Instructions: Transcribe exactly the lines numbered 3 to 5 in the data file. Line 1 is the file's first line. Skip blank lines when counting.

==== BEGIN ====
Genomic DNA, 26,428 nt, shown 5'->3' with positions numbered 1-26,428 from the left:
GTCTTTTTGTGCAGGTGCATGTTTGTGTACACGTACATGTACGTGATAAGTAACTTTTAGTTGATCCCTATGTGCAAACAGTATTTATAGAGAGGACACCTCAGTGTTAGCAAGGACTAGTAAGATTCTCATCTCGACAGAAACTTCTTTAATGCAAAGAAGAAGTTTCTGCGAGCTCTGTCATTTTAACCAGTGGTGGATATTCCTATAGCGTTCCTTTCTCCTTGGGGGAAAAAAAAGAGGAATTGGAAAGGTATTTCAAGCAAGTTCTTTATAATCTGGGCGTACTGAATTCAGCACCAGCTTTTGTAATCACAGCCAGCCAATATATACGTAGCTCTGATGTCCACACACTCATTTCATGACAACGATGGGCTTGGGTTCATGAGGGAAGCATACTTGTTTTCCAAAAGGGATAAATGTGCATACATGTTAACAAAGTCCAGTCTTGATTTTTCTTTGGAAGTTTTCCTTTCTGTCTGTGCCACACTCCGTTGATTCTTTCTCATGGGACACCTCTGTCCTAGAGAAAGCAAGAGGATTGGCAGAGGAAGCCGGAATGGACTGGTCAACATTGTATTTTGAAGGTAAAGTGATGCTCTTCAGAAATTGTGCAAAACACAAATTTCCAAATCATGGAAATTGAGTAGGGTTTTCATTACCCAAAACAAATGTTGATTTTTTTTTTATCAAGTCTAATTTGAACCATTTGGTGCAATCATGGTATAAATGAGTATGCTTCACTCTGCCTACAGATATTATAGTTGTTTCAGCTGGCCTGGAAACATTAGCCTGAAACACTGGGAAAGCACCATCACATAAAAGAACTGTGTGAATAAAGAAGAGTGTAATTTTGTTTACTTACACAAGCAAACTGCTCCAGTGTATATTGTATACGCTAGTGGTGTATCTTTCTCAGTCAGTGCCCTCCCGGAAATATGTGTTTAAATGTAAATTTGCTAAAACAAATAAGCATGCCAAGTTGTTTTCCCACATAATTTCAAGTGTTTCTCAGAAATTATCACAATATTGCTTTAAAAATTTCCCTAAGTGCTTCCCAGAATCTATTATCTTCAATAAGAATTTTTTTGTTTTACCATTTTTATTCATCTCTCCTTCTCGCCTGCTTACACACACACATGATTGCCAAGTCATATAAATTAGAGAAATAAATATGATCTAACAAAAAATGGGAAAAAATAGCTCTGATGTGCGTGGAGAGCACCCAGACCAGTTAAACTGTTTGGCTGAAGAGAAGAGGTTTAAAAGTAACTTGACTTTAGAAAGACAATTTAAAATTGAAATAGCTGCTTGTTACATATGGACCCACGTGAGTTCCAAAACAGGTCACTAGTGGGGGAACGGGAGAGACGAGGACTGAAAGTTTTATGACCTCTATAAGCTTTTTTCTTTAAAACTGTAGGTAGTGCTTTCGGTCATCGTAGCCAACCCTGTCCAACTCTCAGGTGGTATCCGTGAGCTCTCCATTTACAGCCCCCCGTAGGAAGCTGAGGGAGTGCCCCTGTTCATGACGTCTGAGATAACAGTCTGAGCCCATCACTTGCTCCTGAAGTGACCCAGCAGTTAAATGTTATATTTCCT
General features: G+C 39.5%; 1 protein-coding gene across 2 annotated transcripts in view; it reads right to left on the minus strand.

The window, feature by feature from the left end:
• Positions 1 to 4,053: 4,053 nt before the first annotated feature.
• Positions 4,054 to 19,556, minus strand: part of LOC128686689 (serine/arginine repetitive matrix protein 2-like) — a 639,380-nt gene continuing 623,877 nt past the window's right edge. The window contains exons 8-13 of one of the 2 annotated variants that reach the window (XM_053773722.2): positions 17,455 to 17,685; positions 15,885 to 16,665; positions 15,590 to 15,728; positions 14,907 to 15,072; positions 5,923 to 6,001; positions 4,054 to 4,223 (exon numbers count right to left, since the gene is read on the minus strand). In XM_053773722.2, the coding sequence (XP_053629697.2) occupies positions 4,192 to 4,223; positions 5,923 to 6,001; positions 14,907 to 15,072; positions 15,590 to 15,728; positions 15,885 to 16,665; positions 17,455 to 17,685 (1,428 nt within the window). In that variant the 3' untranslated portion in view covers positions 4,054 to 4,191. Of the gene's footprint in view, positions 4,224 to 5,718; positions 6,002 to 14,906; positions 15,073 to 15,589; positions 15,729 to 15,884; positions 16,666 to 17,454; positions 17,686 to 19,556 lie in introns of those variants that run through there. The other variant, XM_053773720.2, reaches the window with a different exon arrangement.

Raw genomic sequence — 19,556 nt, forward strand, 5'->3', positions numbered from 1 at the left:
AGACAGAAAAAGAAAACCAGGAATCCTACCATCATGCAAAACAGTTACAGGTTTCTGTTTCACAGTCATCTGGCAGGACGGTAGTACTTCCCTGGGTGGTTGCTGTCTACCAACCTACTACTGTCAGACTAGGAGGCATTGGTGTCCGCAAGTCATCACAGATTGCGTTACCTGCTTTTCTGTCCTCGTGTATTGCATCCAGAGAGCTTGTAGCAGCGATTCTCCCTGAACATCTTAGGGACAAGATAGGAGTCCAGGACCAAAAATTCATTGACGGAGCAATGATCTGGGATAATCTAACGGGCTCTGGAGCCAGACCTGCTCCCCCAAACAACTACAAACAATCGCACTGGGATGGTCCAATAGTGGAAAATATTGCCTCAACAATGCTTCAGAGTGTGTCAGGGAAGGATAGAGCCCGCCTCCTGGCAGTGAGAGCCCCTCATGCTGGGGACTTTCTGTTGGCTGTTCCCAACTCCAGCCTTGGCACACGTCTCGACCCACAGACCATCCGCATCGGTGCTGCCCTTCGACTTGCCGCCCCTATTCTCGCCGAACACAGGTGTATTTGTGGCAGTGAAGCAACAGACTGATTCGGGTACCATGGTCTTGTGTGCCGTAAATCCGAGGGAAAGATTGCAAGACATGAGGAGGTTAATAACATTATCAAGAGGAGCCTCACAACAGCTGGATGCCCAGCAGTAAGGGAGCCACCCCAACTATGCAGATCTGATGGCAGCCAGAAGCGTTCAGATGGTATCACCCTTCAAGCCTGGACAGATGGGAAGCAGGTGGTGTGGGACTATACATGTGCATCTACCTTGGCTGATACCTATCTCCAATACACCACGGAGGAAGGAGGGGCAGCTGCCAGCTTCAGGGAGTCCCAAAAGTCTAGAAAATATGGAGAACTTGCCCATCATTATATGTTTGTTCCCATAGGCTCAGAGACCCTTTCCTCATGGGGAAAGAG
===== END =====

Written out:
General features: G+C 39.5%; 1 protein-coding gene across 2 annotated transcripts in view; it reads right to left on the minus strand.

The window, feature by feature from the left end:
• Positions 1 to 4,053: 4,053 nt before the first annotated feature.